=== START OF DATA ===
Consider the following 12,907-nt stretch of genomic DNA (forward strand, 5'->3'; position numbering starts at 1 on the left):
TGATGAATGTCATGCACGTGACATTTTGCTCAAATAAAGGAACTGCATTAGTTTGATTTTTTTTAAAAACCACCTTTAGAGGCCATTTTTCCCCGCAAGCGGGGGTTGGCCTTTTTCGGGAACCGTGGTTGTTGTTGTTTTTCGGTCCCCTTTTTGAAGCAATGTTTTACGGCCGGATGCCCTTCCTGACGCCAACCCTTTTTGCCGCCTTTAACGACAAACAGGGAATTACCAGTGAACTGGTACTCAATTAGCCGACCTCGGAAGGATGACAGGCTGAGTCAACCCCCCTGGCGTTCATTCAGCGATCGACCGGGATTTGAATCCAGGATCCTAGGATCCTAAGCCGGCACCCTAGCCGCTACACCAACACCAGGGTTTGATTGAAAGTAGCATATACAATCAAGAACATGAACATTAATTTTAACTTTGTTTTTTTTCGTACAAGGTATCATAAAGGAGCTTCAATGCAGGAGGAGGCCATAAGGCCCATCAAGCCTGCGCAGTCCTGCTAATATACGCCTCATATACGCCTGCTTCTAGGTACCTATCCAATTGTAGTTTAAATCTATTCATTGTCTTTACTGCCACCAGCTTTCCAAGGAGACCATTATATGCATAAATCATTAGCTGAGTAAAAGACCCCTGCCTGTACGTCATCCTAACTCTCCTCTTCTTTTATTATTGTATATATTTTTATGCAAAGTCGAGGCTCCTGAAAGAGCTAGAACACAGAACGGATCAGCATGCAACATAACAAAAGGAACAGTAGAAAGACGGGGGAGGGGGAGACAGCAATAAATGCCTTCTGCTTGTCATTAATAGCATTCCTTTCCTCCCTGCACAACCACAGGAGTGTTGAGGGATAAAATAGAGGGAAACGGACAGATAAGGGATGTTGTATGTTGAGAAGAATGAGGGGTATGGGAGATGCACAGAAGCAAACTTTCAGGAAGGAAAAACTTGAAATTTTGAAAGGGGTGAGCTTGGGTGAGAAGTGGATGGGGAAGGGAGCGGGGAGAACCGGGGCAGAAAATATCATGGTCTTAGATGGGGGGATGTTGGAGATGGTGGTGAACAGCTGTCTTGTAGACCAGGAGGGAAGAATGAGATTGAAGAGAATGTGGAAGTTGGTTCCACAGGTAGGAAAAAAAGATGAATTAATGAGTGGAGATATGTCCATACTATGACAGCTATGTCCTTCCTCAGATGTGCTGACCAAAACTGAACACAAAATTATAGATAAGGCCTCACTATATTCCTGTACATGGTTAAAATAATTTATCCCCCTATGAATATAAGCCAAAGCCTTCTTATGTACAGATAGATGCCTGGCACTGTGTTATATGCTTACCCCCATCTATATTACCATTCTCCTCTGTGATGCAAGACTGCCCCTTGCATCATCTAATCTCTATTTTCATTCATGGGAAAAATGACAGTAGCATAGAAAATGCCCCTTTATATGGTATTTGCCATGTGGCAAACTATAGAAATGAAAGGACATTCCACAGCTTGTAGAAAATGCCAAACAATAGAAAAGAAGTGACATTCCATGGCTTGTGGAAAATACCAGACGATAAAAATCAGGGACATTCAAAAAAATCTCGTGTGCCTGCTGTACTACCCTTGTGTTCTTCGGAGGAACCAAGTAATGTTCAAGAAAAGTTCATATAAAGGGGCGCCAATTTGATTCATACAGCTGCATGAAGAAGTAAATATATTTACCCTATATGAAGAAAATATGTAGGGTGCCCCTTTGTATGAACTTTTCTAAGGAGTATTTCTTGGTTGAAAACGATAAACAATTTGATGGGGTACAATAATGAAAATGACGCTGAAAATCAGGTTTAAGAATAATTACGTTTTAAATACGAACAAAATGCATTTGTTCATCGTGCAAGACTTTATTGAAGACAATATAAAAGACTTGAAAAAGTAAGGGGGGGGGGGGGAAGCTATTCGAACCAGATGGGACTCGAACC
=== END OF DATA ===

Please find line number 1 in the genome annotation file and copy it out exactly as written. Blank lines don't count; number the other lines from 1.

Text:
Consider the following 12,907-nt stretch of genomic DNA (forward strand, 5'->3'; position numbering starts at 1 on the left):